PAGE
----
Improving the Quality of Life in Individuals Fighting Pulmonary Diseases
The Key to Increasing Quality of Life Through Respiration Part 1: Posture and Diaphragmatic Breathing
This past weekend I had the opportunity to present at the Cystic Fibrosis Family Con on posture and its implications on respiration. I had a great time talking with some very passionate people in the CF community. One thing we tend not to realize is how much breathing we actually do a day. Our respiration is an involuntary response that is developed and morphed by many different variables and then put away into our unconscious and subconscious patterns to allow us to move, and survive through our daily routine. Our respiration thrives on the ability to take in oxygen and expel carbon dioxide along with other waste at a frequency and duration fits our human system. Over the course of a day this can accumulate anywhere from 16,000 to 24,000 breaths a day.
If we conscious think about all the breaths we take, we wouldn’t have any time to think about anything else. Adults (18 +) average anywhere from 12 to 16 breaths per minute and infants to 18 average anywhere from 18 to 60 breaths per minute. Trying to stay on top of how many breaths you take per minute/per day would be impossible if you would like to have life outside of breath counting. The volume of breaths per minute is one reason why our respiration is involuntary and acts based on many intrinsic and extrinsic factors. One particular variable is our posture and how we move throughout the day to sustain multiple postures.
During my presentation I talked about how powerful the orientation and position of our bodies at rest are during respiration. Our skeletal structure is held up by connective tissue, that is intertwined through skeletal muscle that connects muscles to bone and that connects bone to bone. Our body is one unit and when we move, sleep or sit for long periods of times “everything” from proximal to distal adapts.
When our tissue alters its properties, angle of position and pull to allow movement to be present, our neurological system will increase stimulation, amplitude, duration and frequency that is needed to complete the goal. This pertains to everything not just exercises. Sitting, standing and laying down all recruit sensory and motorneurons to establish a sense of a controlled state. We just have so much going on in our lives to think about body mechanics after a long day of getting pulled in many directions by family and friends.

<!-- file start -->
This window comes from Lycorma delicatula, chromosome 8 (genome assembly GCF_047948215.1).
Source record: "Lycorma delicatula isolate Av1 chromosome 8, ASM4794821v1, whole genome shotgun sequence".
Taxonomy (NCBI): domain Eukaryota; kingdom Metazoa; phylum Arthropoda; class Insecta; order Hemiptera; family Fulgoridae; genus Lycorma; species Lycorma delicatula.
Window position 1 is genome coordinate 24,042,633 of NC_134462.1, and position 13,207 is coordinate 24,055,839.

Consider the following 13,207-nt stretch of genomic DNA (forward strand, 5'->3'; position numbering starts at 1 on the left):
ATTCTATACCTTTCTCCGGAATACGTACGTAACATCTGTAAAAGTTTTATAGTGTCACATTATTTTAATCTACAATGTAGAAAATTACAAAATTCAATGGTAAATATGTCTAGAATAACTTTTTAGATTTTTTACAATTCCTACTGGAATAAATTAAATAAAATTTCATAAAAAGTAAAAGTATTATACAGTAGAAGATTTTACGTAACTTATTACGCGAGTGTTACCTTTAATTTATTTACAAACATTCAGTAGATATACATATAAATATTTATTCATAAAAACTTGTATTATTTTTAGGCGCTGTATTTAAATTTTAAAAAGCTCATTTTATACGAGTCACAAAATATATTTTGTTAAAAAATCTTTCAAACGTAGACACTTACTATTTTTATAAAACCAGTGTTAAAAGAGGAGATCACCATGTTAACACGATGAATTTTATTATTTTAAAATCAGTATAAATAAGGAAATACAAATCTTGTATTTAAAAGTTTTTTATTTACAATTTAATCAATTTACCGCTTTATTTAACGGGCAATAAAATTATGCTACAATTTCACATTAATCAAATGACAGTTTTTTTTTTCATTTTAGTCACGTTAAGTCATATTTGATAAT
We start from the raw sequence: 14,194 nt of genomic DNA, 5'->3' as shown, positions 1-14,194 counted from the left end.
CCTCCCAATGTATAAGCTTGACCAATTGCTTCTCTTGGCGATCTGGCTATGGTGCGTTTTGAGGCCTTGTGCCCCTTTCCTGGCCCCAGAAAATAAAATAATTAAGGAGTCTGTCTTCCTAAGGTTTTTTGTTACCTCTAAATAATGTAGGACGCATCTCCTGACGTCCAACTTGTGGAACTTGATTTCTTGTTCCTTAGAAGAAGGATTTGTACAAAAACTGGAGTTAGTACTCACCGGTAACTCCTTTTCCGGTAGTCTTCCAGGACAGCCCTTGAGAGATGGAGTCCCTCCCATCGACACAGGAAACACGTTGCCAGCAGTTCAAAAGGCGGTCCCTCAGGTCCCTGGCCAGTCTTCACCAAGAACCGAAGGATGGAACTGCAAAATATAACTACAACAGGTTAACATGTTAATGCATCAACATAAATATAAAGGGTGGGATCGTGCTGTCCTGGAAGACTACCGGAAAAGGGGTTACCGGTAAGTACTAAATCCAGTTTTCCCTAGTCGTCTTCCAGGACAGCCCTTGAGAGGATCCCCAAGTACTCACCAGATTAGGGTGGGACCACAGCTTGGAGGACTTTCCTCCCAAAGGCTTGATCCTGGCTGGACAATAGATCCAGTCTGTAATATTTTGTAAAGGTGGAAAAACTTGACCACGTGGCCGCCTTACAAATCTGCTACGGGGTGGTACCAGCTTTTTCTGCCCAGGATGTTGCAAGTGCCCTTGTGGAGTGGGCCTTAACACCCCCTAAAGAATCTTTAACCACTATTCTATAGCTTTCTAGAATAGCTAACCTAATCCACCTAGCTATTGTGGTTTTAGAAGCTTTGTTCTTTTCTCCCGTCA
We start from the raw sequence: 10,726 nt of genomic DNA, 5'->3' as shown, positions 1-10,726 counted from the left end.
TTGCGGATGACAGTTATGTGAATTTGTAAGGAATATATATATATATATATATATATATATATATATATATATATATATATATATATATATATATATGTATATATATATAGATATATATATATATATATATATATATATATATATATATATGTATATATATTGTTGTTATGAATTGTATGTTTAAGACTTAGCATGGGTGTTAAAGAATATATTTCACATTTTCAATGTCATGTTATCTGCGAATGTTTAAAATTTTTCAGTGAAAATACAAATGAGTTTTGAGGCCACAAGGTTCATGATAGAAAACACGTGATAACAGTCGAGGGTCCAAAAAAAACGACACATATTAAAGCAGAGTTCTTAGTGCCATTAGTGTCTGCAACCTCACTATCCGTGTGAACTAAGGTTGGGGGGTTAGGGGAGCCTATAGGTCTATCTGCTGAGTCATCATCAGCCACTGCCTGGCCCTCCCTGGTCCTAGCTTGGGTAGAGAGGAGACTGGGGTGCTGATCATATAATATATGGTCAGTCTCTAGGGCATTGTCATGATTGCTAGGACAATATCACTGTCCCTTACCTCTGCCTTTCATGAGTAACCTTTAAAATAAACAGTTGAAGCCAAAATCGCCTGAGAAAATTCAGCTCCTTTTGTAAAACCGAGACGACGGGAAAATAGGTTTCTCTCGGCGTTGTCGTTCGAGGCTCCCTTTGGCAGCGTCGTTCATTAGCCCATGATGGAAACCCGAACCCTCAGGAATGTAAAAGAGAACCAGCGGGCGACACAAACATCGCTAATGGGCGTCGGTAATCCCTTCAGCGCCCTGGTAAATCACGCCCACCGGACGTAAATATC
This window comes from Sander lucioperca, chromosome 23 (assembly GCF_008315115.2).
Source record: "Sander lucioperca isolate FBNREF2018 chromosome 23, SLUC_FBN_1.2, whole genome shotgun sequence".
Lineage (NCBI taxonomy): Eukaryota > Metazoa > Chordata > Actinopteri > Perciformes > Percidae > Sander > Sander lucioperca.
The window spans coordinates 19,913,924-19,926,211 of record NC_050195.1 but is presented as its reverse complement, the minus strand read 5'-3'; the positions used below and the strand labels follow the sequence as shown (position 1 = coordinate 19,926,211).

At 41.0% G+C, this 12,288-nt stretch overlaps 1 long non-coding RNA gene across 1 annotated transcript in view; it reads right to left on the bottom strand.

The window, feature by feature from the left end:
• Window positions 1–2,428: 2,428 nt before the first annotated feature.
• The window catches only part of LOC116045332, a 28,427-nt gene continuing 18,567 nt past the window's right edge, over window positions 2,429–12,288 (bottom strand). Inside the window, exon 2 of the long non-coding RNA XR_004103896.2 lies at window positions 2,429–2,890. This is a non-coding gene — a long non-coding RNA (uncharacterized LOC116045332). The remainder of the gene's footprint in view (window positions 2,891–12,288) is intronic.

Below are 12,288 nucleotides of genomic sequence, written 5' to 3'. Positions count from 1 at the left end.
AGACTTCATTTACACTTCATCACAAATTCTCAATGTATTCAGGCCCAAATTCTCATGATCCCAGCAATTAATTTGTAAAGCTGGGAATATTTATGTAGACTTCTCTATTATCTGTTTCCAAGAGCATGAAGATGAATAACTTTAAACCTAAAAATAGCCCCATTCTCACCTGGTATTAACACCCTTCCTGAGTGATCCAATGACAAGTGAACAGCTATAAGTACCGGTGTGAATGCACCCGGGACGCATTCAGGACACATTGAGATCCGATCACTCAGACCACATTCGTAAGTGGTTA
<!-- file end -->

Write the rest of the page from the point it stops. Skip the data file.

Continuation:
When there is a reoccurrence and you increase the duration at which you are in a particular posture like sitting, your musculoskeletal system will change its approach to allow you to maintain what you’re doing. In relation to respiration, a muscle that changes its properties and can alter its performance output is your diaphragm. Your diaphragm is dome shaped and looks very similar to an umbrella. On top of your diaphragm rest your lungs. When you inhale air, your diaphragm descends down towards your pelvic floor allowing your lungs to fill up with oxygen. When you exhale your diaphragm ascends back up pushing the air out that is filled with carbon dioxide. Now if you sit all day or even stand all day your posture is going to adapt and change the line of pull of your musculoskeletal system altering where your diaphragm starts its descent down. This will then how affectively air is inhaled in as well as exhaled, leaving you with potential loss in oxygen consumption intrinsically. This then changes your respiration rate, with indirect change of stiffness in and tightness in areas like your lower back, neck and the anterior part of your hips. From a conscious thought process, you could think you need to stretch your lower back or hip flexors but deep down your breathing muscle (diaphragm, pelvic floor, transverse abdominus, etc…) have altered their state of performance and just not working as efficiently as they could. This can also lead to anxiety, sleep apnea and decrease performance output.
Now this all depends on who you are, what your goals are and the environment you live in however everyone at some point in their life has disruptions in their respiration and can benefit from working on diaphragmatic breathing exercises. Over the course of this three-part series I am going to give insight into options on how you can improve your diaphragmatic breathing and your overall respiration mechanics. There is no guarantee that this will improve lung function but I do believe it will help you move better and improve your quality of life.
Just remember Understanding that all postures are good but living and moving within one all the time creates poor overall movement patterns. Breathing in through the nose and exhaling through the mouth is one of the best ways to down regulate your system and allow the proper respiratory muscles to work.
*Pictures from Complete Anatomy*
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